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New Kids on the Block

Seven buildings that go beyond SF's live/work boom

By Cory Feldman

Photographs by Benjamin Susser

When you think of San Francisco architecture, chances are you picture colorful Victorians with bay windows and ornate molding. But if these cutesy doll houses are symbols of the past, a new kind of building design, one that values innovation over preservation, represents the future. Nostalgic San Franciscans fight the trend, shaking their fists at the glass and aluminum growing out of Yerba Buena Gardens and the live/work developments that house Silicon Valley neophytes. The debate goes beyond zoning and construction, and into the realms of art and politics. Who gets to design the new San Francisco? What makes a building valuable or beautiful?

To answer the questions, Metropolitan caught up with ground-breaking architects who apply revolutionary new techniques to alter not only the city landscape but also the field of architecture itself. Over the past 10 years, their modern ingenuity has impressed even the most staunch traditionalists.

Drink Up

Oceanside Water Pollution Control Project
3500 Great Highway (near ocean beach and the zoo)
Architect: Simon Martin, Vegue Winkelstein Moris

A combined sewer system that works with human effluent and storm water, the Oceanside Water Pollution Control Project was designed to reduce the discharge of pollutants into the ocean and bay. The new project operates without the noise, spillover, odor and raw-sewage wash-up of the poorly equipped previous plant. While engineers tackled the utilitarian nature of the system, architects and site planners made sure the project did not interfere with the neighboring zoo's eventual expansion. Inconspicuously set in a man-made canyon, the project is a maze of subterranean tunnel-linked chambers. Above ground, polished stack cylinders sit alongside four "bulbous, onion-shaped domes of the digesters" as steel catwalks and spiraling staircases run from onion to onion.

Sentimental Warehouse

Oriental Warehouse
Delancey and 1st (at Brannan)
Architect: Fisher-Friedman

While gutting and reconfiguring warehouse space is not uncommon in SOMA, the transformation of the historical Oriental Warehouse into 66 live/work loft spaces is far from ordinary. "What we have, in essence, is a 21st-century warehouse slipped in a 19th-century warehouse," explains Rodney Friedman of Fisher-Friedman Architects. In order to bring the building up to code, Fisher-Friedman had to preserve its original brick skin, resulting in a new building that is inset 15 feet from the original structure's walls, with internal pedestrian streets running between the two. The architects also had to rebuild a structure wounded by earthquakes and fires. The outer two of the building's three 65-foot-by-200-foot bays were unsalvageable and converted using industrial-style corrugated metal and aluminum. The middle bay was intact and its original heavy-wood construction, including timber-roof trusses, was reclaimed rather than replaced.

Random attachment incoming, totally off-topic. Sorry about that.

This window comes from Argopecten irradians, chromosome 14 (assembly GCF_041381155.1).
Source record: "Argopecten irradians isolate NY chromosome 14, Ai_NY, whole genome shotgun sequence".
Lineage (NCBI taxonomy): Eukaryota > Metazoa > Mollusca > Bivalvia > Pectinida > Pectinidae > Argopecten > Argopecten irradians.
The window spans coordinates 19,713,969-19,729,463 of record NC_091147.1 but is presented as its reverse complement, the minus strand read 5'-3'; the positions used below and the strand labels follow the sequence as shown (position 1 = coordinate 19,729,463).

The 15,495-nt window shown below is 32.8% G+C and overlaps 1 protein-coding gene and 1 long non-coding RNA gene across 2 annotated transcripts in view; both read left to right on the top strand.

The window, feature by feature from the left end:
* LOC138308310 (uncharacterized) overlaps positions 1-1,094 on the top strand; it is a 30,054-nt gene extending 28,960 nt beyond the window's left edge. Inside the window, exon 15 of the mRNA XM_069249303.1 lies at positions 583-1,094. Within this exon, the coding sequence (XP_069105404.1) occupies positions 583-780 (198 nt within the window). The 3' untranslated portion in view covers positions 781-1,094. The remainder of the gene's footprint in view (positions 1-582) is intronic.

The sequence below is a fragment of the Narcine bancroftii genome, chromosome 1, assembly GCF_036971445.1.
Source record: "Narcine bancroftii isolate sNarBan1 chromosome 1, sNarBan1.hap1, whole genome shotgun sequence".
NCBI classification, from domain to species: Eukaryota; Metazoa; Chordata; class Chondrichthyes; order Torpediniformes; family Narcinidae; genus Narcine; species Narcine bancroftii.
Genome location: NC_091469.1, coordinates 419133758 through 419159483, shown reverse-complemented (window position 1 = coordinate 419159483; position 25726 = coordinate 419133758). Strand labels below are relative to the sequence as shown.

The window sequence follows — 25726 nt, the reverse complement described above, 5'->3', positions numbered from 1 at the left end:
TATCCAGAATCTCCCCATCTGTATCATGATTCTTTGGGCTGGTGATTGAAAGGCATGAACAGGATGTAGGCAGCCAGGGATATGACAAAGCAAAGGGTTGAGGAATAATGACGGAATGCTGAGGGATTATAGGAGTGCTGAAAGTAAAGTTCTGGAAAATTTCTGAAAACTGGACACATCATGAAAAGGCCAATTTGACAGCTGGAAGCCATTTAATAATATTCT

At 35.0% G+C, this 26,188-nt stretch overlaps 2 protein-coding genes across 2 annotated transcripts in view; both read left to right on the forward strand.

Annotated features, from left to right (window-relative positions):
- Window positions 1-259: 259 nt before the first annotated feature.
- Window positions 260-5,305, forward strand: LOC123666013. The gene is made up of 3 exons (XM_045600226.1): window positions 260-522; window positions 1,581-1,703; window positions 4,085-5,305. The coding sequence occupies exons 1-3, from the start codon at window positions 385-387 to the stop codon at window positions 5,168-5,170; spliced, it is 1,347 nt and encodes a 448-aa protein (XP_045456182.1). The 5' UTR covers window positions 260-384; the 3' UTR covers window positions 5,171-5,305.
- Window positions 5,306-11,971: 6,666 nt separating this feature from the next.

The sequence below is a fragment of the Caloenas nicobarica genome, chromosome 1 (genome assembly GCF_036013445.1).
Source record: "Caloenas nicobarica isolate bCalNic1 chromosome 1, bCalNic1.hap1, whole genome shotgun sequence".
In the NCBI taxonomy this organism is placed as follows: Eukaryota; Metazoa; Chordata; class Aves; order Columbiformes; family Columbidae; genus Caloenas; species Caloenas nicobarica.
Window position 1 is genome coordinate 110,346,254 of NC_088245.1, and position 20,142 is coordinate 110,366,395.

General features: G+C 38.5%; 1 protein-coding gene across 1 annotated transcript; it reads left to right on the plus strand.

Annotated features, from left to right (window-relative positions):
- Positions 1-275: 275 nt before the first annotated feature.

Aaron Betsky, architecture critic and curator of architecture and design at the SFMOMA, remarks, "The renovation maintains the spirit of the loft as the ultimate Modernist space: a functional re-adaptation of an industrial structure that is as malleable and temporary as the lives it houses." Sentimental Warehouse's metamorphosis within a historical context is a fitting symbol for the South of Market area.

Once You Go Black

Gleeson & Jeanrenaud Residence
610 Rhode Island
Architect: Solomon, Inc.

This quirky house was commissioned by composer Patrick Gleeson and his wife, cellist Joan Jeanrenaud. The split-level plan responds to the steep hillside and is organized around two interlocking spiraling staircases. John Ellis of Solomon Architects calls the design "deliberately ambiguous." A misleading five rows of miniaturized windows run up three stories, framing the bay. From the front the house is strikingly somber as black asphalt shingles conjure dark images, but the geometry and generous windows usher in light. And even on a gray day, light streams into the house through a plexiglass-domed oculus above the staircase.

From the back of the residence narrow steps lead to two sound studios, rhomboid-shaped for acoustics. The studios extend laterally to either side of the house and forward to the two interlocking spiral staircases.

One staircase goes down to the garage, the other leads up to the large 20-foot-tall living room. The single-level, double-height space has lofted bed and bathrooms. Kitchen and sitting areas are located underneath the loft rooms combining an open plan with differentiated height.

The extraordinary house appears in The Joy Luck Club, in which Lena's mother laments that while the home cost a million dollars, the walls are still crooked.

Glamour Slammer

New Sheriff's Facility
425 Seventh (on harrison)
Architects: Joint venture of Williams + Tanaka and Del Campo & Maru

Head designer Ed Tanaka and assistant project manager Joe Monteadora (Del Campo & Maru) conceived of the New Sheriff's Facility as "an innovative answer to the otherwise mundane problem of providing jurisdiction with bed space." The architects worked closely with the sheriff's department to improve on the prior facility's layout, while complying with mandates on cell size and security. The result is an architecturally profound facility that is also sensitive to employees, inmates, and city and state requirements.